Pool Re was a vehicle created in 1993 by the British Government in response to terrorism risk associated with the IRA, and was established as a reinsurer of last resort, as private insurers reduced their coverage for terrorism. It provided a mechanism that effectively allowed participating insurers to reinsure the risks that arose from terrorism. Obviously, a great deal can change in ten plus years, thus continual tweaks have needed to be made to these mechanisms in order to maintain their relevance. For example, in the wake of the terrorist attacks of 2001, industry representatives in the U.K. began expressing their concerns about the widening gap between Pool Re coverage and that provided by reinsurers. It became obvious that some of the terms specified in the original document had become severely outdated. For instance, earlier versions of Pool Re covered commercial property damage and business interruption costs that arose from an act of terrorism which results in “fire or explosion.” This wording would therefore not cover event terrorism that caused other kinds of damage.

Accordingly, changes have been made and it would seem that the working group that oversees this process is continually working to ensure the nuances of this initiative remain robust. Some of the more significant changes that have been made to this document include an amendment that caps the amount of losses an insurer can incur, as well as reversing a former exclusion which had existed under the scheme for damage caused by nuclear devices. A tidy summary of some of the changes has been listed in this document by AON, in that also presents some of the challenges that lie ahead:
The deletion of the nuclear exclusion is also to be welcomed. It was not a realistic possibility that the war risks exclusion would be deleted, but it is notable that all forms of ‘cyber’ attack will excluded and in general there is still a requirement for physical damage to be caused. The use of contaminant chemical or biological agents primarily intended to cause injury to persons would not necessarily be construed as ‘damage’. The onus would be on the insured to show that actual physical damage to property, with resulting business interruption if applicable, has occurred.”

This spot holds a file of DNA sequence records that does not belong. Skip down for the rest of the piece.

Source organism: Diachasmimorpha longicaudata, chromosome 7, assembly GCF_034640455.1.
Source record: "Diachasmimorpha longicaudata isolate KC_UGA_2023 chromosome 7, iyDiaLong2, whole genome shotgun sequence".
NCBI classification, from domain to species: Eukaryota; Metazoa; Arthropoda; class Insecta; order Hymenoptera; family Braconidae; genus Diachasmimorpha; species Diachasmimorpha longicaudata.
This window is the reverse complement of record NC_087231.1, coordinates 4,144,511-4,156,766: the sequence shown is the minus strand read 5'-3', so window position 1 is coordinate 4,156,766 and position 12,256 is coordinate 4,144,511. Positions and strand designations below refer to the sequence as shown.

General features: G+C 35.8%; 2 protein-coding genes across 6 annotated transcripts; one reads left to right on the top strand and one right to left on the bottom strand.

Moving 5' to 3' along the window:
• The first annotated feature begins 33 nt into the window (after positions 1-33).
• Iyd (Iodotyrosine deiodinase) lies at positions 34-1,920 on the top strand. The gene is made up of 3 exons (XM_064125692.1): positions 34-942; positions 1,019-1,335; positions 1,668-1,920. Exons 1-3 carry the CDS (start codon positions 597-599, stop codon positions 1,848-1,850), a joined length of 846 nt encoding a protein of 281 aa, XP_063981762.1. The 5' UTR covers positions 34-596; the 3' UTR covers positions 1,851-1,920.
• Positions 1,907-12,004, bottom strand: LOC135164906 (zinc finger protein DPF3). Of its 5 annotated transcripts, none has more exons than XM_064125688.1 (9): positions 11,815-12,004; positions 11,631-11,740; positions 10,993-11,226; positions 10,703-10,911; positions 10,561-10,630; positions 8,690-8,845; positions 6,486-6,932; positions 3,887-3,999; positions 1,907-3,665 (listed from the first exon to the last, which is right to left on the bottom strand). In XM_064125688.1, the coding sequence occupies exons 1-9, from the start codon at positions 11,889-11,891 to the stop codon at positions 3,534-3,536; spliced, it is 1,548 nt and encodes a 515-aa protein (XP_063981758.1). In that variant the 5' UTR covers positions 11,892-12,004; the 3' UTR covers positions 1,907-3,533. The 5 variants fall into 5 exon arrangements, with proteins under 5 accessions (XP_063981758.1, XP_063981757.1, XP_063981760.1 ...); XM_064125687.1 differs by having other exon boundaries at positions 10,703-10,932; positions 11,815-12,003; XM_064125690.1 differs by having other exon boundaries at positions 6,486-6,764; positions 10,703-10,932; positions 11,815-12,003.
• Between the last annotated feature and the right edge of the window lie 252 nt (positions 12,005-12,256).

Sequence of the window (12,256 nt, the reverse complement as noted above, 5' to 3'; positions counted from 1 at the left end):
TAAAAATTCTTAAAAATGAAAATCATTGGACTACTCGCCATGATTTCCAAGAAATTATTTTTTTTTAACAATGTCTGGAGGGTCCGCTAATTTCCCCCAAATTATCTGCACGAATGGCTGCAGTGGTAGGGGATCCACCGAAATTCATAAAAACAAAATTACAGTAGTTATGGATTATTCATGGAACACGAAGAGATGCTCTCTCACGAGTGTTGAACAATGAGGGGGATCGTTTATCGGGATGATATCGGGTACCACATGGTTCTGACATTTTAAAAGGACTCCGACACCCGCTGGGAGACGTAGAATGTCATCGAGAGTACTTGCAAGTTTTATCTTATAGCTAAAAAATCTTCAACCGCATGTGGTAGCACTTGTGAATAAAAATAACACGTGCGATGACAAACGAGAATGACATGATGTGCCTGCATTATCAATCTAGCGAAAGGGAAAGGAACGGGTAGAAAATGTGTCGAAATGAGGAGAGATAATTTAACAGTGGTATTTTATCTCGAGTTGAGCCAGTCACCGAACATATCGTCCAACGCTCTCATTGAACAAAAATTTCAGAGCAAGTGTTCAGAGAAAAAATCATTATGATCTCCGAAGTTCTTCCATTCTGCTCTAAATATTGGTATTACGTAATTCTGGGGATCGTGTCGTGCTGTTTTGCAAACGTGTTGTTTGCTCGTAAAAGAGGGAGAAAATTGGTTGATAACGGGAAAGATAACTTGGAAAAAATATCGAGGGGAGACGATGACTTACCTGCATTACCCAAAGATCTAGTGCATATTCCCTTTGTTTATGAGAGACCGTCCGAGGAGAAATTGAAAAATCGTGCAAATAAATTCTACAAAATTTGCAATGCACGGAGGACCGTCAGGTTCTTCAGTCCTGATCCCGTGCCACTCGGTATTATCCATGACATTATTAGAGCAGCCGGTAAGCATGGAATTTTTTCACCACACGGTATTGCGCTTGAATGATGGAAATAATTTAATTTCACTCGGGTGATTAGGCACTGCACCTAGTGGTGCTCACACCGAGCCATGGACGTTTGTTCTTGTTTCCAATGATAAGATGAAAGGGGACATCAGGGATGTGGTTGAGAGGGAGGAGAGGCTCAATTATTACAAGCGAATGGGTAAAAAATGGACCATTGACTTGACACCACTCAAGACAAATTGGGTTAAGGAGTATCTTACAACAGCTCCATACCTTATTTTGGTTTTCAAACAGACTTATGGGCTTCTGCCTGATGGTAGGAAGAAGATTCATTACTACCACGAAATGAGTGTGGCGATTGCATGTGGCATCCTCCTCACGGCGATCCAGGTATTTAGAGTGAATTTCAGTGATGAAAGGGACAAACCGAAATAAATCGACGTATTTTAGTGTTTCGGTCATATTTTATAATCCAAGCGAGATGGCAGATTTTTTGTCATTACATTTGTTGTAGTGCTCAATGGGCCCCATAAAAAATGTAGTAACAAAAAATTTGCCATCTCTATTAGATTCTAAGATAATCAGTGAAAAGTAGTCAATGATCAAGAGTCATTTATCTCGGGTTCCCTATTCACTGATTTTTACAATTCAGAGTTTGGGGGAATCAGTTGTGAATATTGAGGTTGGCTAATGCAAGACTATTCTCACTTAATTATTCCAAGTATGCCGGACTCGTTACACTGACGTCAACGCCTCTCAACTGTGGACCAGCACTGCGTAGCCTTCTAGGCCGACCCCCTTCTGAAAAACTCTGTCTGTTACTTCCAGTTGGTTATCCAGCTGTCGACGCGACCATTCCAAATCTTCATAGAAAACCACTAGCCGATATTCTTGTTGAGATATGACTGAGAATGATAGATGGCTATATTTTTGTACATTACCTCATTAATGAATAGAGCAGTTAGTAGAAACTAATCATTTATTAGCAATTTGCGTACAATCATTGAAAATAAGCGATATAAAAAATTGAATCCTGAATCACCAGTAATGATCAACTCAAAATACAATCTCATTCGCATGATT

More than anything, this demonstrates how the nimbleness and flexibility of policy makers, can overcome extremely complex circumstances. Both public and private sector policy makers in the U.S. who are currently wrestling with how to reconcile the pending expiration of TRIA can look across the pond to see that logical change is certainly achievable – all it takes is getting everyone on the same page.

Monday, March 08, 2004

A Great Canadian Tool

First there were mountains. Then there was snow. Then there was skiing, which was of course soon followed by après ski. Around this point, some forward looking real estate developers keyed into the fact that ski resorts weren't just places where people braved the elements to get from top to bottom, but they were actually places where people socialized, stayed a few days and had fun. Enter the era of the modern North American ski resort, and with it, Intrawest, a real estate development company (notice I didn’t say ski resort operator) that has done much more than clear some trees to create skiable mountain terrain. Intrawest has used its magic touch to transform the surrounding areas close to the areas where people actually ski into economically invigorated zones that has been repositioned to offer residents and visitors a generous mixture of amenities including ample retail and restaurants. The result is often likened to a place with the charm of a classic European ski village with the pizzazz of Vegas. In turn, this has substantially increased the value of surrounding real estate, and transformed small ski villages into vibrant places that do much more than provide great skiing - they provide a great atmosphere to conduct business.

I mention this after spending several days at British Columbia’s splendid Whistler-Blackcomb ski resort - Intrawest's signature project. After marveling at how much the ski experience had evolved (from years ago when the idea of post-skiing entertainment was grabbing a luke-warm cup of hot chocolate on a big wooden picnic bench), I realized that this place was very business-friendly. There were major conference centers that seamlessly handled a steady flow of large-scale industry get-togethers, as well as office centers nestled in the heart of the village. I got into the spirit of things and used the trip as a chance to not only to reconnect with parts of my body I was acquainted with when I did ski, but also to catch up good friends and colleagues who had gathered from all over North America. It was the perfect opportunity to exchange new ideas, get updated on new technologies and pave a path for business development on the near horizon. In the midst of all this, it occurred to me at some point that a place like this very much aligned with the broader themes of what we discuss in this blog.